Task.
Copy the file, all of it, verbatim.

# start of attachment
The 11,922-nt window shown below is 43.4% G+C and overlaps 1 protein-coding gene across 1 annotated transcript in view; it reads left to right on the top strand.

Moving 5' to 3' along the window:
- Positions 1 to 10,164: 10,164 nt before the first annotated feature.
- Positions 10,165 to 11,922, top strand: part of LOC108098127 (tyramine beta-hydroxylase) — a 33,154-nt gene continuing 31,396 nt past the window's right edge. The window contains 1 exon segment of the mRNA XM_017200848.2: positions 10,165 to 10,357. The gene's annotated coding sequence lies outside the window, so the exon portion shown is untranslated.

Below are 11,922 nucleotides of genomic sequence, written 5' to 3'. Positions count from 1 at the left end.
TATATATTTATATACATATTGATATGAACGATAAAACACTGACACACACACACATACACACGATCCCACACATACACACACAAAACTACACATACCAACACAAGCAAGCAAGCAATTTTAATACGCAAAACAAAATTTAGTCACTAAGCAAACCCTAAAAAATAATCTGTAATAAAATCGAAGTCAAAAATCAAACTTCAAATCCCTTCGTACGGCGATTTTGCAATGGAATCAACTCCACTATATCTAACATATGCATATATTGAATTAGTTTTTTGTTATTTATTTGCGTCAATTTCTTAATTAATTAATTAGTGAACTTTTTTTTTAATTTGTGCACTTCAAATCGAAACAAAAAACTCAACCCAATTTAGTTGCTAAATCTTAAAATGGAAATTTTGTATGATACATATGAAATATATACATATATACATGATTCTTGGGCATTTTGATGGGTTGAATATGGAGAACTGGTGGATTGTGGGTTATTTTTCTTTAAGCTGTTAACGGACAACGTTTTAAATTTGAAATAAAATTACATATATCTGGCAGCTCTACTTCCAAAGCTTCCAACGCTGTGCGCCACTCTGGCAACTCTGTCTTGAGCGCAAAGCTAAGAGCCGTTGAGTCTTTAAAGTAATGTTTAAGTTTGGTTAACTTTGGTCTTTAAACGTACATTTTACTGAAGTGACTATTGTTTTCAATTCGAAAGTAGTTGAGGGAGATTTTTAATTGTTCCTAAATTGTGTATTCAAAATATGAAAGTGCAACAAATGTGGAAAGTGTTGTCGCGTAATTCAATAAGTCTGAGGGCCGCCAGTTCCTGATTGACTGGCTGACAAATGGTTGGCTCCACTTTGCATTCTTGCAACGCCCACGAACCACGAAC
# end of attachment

The 11,922-nt window shown below is 43.4% G+C and overlaps 1 protein-coding gene across 1 annotated transcript in view; it reads left to right on the top strand.

Moving 5' to 3' along the window:
- Positions 1 to 10,164: 10,164 nt before the first annotated feature.
- Positions 10,165 to 11,922, top strand: part of LOC108098127 (tyramine beta-hydroxylase) — a 33,154-nt gene continuing 31,396 nt past the window's right edge. The window contains 1 exon segment of the mRNA XM_017200848.2: positions 10,165 to 10,357. The gene's annotated coding sequence lies outside the window, so the exon portion shown is untranslated.

Below are 11,922 nucleotides of genomic sequence, written 5' to 3'. Positions count from 1 at the left end.
TATATATTTATATACATATTGATATGAACGATAAAACACTGACACACACACACATACACACGATCCCACACATACACACACAAAACTACACATACCAACACAAGCAAGCAAGCAATTTTAATACGCAAAACAAAATTTAGTCACTAAGCAAACCCTAAAAAATAATCTGTAATAAAATCGAAGTCAAAAATCAAACTTCAAATCCCTTCGTACGGCGATTTTGCAATGGAATCAACTCCACTATATCTAACATATGCATATATTGAATTAGTTTTTTGTTATTTATTTGCGTCAATTTCTTAATTAATTAATTAGTGAACTTTTTTTTTAATTTGTGCACTTCAAATCGAAACAAAAAACTCAACCCAATTTAGTTGCTAAATCTTAAAATGGAAATTTTGTATGATACATATGAAATATATACATATATACATGATTCTTGGGCATTTTGATGGGTTGAATATGGAGAACTGGTGGATTGTGGGTTATTTTTCTTTAAGCTGTTAACGGACAACGTTTTAAATTTGAAATAAAATTACATATATCTGGCAGCTCTACTTCCAAAGCTTCCAACGCTGTGCGCCACTCTGGCAACTCTGTCTTGAGCGCAAAGCTAAGAGCCGTTGAGTCTTTAAAGTAATGTTTAAGTTTGGTTAACTTTGGTCTTTAAACGTACATTTTACTGAAGTGACTATTGTTTTCAATTCGAAAGTAGTTGAGGGAGATTTTTAATTGTTCCTAAATTGTGTATTCAAAATATGAAAGTGCAACAAATGTGGAAAGTGTTGTCGCGTAATTCAATAAGTCTGAGGGCCGCCAGTTCCTGATTGACTGGCTGACAAATGGTTGGCTCCACTTTGCATTCTTGCAACGCCCACGAACCACGAAC